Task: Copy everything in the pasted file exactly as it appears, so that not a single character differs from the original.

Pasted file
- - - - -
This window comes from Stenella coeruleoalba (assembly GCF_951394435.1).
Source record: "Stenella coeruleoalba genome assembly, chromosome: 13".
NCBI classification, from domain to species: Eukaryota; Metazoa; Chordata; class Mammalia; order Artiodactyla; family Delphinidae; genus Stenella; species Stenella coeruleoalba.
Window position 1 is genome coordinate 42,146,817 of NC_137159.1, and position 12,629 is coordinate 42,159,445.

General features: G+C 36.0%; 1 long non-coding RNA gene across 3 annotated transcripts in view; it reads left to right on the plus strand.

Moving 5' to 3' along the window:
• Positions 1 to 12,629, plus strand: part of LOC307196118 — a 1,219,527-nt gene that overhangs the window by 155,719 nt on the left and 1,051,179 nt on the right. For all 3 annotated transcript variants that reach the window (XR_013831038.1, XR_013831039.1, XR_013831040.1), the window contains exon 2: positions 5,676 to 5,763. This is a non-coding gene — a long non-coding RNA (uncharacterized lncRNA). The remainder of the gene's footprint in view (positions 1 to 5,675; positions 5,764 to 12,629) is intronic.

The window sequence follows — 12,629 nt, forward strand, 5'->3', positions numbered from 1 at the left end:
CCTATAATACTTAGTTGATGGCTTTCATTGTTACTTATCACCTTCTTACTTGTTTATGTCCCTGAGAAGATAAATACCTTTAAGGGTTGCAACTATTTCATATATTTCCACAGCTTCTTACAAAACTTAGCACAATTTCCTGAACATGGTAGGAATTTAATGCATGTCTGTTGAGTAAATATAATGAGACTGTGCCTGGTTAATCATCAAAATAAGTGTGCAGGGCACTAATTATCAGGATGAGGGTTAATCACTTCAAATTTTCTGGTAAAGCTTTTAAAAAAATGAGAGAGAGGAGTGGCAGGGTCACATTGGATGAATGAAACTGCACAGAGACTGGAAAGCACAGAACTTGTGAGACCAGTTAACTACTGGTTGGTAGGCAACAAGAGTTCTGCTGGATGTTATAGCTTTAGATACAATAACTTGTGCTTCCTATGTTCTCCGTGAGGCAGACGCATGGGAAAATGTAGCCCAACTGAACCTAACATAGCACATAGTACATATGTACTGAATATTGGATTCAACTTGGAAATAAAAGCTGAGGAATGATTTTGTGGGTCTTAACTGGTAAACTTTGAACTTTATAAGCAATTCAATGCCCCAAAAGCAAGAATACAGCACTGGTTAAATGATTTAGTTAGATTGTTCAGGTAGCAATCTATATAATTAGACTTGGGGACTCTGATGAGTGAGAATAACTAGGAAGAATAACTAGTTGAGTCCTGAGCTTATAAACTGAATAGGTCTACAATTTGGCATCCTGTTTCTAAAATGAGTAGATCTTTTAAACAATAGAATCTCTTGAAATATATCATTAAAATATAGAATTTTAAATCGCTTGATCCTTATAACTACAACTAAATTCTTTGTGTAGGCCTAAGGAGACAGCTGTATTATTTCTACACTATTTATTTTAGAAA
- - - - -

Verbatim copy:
This window comes from Stenella coeruleoalba (assembly GCF_951394435.1).
Source record: "Stenella coeruleoalba genome assembly, chromosome: 13".
NCBI classification, from domain to species: Eukaryota; Metazoa; Chordata; class Mammalia; order Artiodactyla; family Delphinidae; genus Stenella; species Stenella coeruleoalba.
Window position 1 is genome coordinate 42,146,817 of NC_137159.1, and position 12,629 is coordinate 42,159,445.

General features: G+C 36.0%; 1 long non-coding RNA gene across 3 annotated transcripts in view; it reads left to right on the plus strand.

Moving 5' to 3' along the window:
• Positions 1 to 12,629, plus strand: part of LOC307196118 — a 1,219,527-nt gene that overhangs the window by 155,719 nt on the left and 1,051,179 nt on the right. For all 3 annotated transcript variants that reach the window (XR_013831038.1, XR_013831039.1, XR_013831040.1), the window contains exon 2: positions 5,676 to 5,763. This is a non-coding gene — a long non-coding RNA (uncharacterized lncRNA). The remainder of the gene's footprint in view (positions 1 to 5,675; positions 5,764 to 12,629) is intronic.

The window sequence follows — 12,629 nt, forward strand, 5'->3', positions numbered from 1 at the left end:
CCTATAATACTTAGTTGATGGCTTTCATTGTTACTTATCACCTTCTTACTTGTTTATGTCCCTGAGAAGATAAATACCTTTAAGGGTTGCAACTATTTCATATATTTCCACAGCTTCTTACAAAACTTAGCACAATTTCCTGAACATGGTAGGAATTTAATGCATGTCTGTTGAGTAAATATAATGAGACTGTGCCTGGTTAATCATCAAAATAAGTGTGCAGGGCACTAATTATCAGGATGAGGGTTAATCACTTCAAATTTTCTGGTAAAGCTTTTAAAAAAATGAGAGAGAGGAGTGGCAGGGTCACATTGGATGAATGAAACTGCACAGAGACTGGAAAGCACAGAACTTGTGAGACCAGTTAACTACTGGTTGGTAGGCAACAAGAGTTCTGCTGGATGTTATAGCTTTAGATACAATAACTTGTGCTTCCTATGTTCTCCGTGAGGCAGACGCATGGGAAAATGTAGCCCAACTGAACCTAACATAGCACATAGTACATATGTACTGAATATTGGATTCAACTTGGAAATAAAAGCTGAGGAATGATTTTGTGGGTCTTAACTGGTAAACTTTGAACTTTATAAGCAATTCAATGCCCCAAAAGCAAGAATACAGCACTGGTTAAATGATTTAGTTAGATTGTTCAGGTAGCAATCTATATAATTAGACTTGGGGACTCTGATGAGTGAGAATAACTAGGAAGAATAACTAGTTGAGTCCTGAGCTTATAAACTGAATAGGTCTACAATTTGGCATCCTGTTTCTAAAATGAGTAGATCTTTTAAACAATAGAATCTCTTGAAATATATCATTAAAATATAGAATTTTAAATCGCTTGATCCTTATAACTACAACTAAATTCTTTGTGTAGGCCTAAGGAGACAGCTGTATTATTTCTACACTATTTATTTTAGAAA